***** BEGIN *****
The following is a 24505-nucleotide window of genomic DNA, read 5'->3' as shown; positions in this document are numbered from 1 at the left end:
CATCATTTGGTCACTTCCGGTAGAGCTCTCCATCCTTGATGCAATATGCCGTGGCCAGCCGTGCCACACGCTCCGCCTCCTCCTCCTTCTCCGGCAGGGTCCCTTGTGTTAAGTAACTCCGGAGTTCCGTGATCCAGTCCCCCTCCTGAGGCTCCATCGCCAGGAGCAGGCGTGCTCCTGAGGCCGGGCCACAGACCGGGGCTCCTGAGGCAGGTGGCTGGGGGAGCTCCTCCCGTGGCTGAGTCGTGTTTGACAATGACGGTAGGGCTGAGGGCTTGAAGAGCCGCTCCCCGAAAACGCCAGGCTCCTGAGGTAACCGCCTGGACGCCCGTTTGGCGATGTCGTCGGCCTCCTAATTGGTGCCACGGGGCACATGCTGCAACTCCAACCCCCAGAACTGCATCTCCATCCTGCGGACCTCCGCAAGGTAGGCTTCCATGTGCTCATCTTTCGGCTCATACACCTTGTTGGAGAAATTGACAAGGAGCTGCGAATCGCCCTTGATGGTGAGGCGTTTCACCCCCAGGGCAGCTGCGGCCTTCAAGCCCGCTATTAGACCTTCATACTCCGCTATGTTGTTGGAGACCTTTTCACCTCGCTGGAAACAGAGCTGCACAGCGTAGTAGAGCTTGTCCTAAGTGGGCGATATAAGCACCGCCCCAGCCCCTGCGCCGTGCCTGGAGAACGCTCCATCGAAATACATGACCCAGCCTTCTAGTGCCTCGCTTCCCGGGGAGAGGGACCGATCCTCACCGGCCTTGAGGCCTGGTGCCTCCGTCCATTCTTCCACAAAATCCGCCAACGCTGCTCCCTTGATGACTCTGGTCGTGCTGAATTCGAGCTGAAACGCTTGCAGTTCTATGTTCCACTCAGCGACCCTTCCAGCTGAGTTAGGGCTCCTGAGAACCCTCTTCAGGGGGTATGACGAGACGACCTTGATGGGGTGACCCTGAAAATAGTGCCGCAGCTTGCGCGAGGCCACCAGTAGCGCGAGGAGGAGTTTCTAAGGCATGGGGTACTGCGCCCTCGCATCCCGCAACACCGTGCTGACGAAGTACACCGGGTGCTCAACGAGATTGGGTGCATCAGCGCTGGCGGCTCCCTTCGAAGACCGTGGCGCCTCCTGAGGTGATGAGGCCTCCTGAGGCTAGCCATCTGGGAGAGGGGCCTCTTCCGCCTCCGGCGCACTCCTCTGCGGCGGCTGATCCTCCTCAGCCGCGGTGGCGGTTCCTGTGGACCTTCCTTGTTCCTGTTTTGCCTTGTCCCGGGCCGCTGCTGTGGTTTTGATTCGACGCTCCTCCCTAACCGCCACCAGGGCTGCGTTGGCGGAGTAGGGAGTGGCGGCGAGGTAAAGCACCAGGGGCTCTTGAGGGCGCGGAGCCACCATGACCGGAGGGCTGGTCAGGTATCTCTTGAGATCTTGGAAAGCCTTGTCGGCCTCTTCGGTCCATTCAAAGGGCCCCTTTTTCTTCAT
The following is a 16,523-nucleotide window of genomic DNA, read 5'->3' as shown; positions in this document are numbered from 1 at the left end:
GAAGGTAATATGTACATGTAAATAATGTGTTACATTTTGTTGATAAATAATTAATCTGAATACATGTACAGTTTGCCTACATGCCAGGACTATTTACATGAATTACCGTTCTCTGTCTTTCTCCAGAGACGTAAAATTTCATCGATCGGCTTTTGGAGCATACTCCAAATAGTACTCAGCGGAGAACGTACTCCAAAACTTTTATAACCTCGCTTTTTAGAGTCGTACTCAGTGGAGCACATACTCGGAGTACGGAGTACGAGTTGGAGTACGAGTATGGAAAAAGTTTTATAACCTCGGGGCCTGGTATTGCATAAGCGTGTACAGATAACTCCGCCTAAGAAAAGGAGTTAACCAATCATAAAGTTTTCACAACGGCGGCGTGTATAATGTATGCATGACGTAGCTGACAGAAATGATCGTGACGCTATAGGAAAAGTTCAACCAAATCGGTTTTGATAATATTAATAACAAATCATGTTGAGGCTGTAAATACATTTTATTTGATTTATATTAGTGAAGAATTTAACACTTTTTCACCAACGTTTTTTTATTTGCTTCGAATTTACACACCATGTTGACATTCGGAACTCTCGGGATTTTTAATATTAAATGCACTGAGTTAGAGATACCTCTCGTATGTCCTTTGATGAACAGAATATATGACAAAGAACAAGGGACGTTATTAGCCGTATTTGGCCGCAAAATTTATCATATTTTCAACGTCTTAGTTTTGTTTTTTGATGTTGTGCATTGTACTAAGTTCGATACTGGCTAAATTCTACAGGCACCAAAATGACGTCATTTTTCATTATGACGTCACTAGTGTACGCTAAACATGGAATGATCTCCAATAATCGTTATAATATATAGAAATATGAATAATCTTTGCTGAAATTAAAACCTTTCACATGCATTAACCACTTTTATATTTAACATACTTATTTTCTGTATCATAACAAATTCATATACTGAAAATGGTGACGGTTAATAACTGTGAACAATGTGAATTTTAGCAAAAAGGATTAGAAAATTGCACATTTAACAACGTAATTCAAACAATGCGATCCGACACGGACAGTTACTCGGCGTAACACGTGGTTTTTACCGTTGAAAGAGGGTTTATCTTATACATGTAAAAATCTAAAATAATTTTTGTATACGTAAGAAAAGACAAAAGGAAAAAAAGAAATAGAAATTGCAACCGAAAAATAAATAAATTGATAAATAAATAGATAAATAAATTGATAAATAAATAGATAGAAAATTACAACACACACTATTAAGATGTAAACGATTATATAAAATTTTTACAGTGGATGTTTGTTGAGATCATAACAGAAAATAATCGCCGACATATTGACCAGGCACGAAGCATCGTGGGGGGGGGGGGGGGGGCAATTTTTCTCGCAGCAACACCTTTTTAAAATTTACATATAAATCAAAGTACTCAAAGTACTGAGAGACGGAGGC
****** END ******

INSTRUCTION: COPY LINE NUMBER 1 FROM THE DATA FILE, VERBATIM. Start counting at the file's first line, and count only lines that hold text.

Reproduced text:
The following is a 24505-nucleotide window of genomic DNA, read 5'->3' as shown; positions in this document are numbered from 1 at the left end: